by Chelcey Berryhill
After writing about the soon-to-be loss on 11th Street and 4th Avenue, you can bet we’re excited to see not one but TWO wooden houses up for public hearings this week at the Landmarks Preservation Commission (LPC). Although we may be a bit biased here at the Wooden House Project, I must say these houses are quite deserving of the individual landmark status!
Clinton Hill! We love it. Mansions. Villas. Carriages houses. Wooden houses galore. Recently we climbed a steep stoop to spend a rainy Saturday morning inside one of the most interesting of the bunch: 223 Washington Avenue, near the corner of Willoughby. Lately we can’t seem to stop comparing these shingled houses to sweets. Built ca. 1850 and originally occupied by a flour merchant named Billings Wheeler (which we think is a fantastic name), the house is just an all-around delight, inside and out!
69 Vanderbilt Avenue is on the corner of Park Avenue, in the shadow of the BQE in Wallabout. We get more inquiries about this house than we do about about any other wooden house in Brooklyn. I’m not sure why. Well – wait, that’s a lie. I know exactly why. First, it’s really, really old – and obviously so. The house dates from c. 1850. Second, it’s in absurdly bad shape. Third, the “sister” next house next door (presumably built at the same time) is in impeccable condition, making for a shocking contrast. Fourth, it’s landmarked. So what’s the deal?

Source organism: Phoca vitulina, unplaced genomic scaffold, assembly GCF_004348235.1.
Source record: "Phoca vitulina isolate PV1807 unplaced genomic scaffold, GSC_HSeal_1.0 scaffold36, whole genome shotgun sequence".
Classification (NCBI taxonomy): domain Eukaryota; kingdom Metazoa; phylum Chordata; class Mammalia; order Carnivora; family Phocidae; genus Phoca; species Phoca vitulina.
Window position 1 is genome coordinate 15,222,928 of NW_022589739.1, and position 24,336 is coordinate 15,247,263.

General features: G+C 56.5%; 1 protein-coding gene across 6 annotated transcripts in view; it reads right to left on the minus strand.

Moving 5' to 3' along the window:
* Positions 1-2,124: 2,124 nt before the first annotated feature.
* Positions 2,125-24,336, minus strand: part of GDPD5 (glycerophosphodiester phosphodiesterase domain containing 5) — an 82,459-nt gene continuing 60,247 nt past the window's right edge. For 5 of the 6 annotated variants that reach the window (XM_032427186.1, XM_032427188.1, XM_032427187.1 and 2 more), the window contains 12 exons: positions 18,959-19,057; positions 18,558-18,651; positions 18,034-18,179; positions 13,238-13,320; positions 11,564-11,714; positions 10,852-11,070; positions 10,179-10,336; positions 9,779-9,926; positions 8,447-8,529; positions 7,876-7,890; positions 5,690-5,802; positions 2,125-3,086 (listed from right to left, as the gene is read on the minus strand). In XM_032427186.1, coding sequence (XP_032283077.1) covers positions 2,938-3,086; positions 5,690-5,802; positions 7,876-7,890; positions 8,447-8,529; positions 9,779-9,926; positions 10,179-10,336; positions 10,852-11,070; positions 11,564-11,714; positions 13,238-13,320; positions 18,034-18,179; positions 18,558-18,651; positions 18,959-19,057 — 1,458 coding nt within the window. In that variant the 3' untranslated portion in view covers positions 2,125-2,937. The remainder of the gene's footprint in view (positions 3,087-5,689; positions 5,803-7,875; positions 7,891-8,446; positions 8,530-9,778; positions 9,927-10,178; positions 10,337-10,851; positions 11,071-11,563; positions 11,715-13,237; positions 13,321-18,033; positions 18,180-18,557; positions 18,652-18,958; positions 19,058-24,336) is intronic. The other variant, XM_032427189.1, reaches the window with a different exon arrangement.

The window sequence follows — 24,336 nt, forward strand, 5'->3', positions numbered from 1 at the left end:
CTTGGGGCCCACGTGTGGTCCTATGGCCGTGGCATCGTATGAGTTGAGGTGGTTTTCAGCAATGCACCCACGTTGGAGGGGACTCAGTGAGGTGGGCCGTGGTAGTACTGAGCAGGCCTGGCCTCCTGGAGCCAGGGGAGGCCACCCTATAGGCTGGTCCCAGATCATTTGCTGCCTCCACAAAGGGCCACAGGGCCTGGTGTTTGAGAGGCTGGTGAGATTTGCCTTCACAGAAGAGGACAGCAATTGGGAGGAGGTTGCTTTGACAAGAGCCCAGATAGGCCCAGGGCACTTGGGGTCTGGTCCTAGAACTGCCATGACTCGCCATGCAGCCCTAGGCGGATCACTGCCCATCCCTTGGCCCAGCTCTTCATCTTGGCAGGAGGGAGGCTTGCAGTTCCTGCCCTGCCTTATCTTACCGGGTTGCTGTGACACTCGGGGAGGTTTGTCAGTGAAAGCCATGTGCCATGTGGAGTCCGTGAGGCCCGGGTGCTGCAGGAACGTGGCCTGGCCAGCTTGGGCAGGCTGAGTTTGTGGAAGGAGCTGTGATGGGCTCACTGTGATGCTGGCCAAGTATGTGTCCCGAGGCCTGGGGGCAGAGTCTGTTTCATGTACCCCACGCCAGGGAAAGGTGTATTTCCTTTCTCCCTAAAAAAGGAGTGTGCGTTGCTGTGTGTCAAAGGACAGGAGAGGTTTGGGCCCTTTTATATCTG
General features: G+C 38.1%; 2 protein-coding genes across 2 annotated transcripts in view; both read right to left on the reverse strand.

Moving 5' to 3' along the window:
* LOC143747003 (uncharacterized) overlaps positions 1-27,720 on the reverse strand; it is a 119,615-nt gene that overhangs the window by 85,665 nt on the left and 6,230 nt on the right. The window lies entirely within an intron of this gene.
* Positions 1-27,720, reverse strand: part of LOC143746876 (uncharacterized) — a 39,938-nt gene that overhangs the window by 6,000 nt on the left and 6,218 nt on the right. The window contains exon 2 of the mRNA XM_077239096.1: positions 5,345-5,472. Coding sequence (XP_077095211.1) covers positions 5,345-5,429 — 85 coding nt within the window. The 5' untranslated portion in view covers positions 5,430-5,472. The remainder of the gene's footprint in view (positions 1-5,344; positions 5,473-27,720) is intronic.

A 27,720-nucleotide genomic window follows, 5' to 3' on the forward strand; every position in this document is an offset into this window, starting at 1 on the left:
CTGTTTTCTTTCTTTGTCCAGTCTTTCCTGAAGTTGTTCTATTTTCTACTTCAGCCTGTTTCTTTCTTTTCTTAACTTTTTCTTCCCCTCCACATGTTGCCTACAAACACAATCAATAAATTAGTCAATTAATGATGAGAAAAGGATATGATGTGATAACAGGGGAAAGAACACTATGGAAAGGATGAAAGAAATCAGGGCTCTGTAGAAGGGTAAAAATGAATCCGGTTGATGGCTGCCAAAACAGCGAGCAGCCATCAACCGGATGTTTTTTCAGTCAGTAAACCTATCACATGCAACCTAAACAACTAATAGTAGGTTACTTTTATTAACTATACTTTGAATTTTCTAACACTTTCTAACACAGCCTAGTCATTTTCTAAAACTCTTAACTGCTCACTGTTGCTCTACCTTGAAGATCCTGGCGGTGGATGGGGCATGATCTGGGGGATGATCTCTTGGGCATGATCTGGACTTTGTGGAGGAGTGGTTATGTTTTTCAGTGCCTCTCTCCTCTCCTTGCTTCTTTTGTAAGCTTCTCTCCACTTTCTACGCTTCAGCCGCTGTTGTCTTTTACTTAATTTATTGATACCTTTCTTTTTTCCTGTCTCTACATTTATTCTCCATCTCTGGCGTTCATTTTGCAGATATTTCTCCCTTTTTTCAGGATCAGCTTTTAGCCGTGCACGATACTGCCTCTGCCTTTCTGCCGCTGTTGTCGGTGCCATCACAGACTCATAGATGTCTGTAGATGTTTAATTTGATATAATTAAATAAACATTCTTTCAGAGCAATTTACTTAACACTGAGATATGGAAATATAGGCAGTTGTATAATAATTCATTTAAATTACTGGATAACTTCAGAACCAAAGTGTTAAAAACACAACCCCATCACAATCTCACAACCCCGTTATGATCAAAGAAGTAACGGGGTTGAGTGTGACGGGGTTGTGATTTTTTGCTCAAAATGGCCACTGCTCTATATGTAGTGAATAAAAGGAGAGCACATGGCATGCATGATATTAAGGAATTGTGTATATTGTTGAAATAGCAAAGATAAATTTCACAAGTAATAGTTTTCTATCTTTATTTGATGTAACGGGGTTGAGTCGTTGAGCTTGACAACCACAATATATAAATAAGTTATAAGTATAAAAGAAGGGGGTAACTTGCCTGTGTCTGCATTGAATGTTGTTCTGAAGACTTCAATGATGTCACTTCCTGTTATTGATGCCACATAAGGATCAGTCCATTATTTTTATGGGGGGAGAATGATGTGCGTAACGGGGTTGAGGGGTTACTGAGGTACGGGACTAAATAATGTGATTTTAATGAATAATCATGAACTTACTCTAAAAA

Now THIS is one fantastic house. Or actually, make that two. The clapboard-clad twins on Waverly Avenue are among the oldest buildings in Clinton Hill, and if there is ever an argument for maintaining authentic clapboard siding, this is it! These houses are dripping with texture and history. I dare you to walk by and not do a double-take.
Lucky me — I got to go inside!
Today the Landmarks Preservation Commission voted to designate the Wallabout Historic District, which encompasses approximately 55 buildings on Vanderbilt between Park & Myrtle Avenues in north Brooklyn. Wallabout contains the largest concentration of pre-Civil War era wood-frame houses in the entire city, and many of them have been lovingly preserved despite a lack of landmark protections so far. Two beauties are 143 & 145 Vanderbilt Avenue (shown above), built together in c. 1850.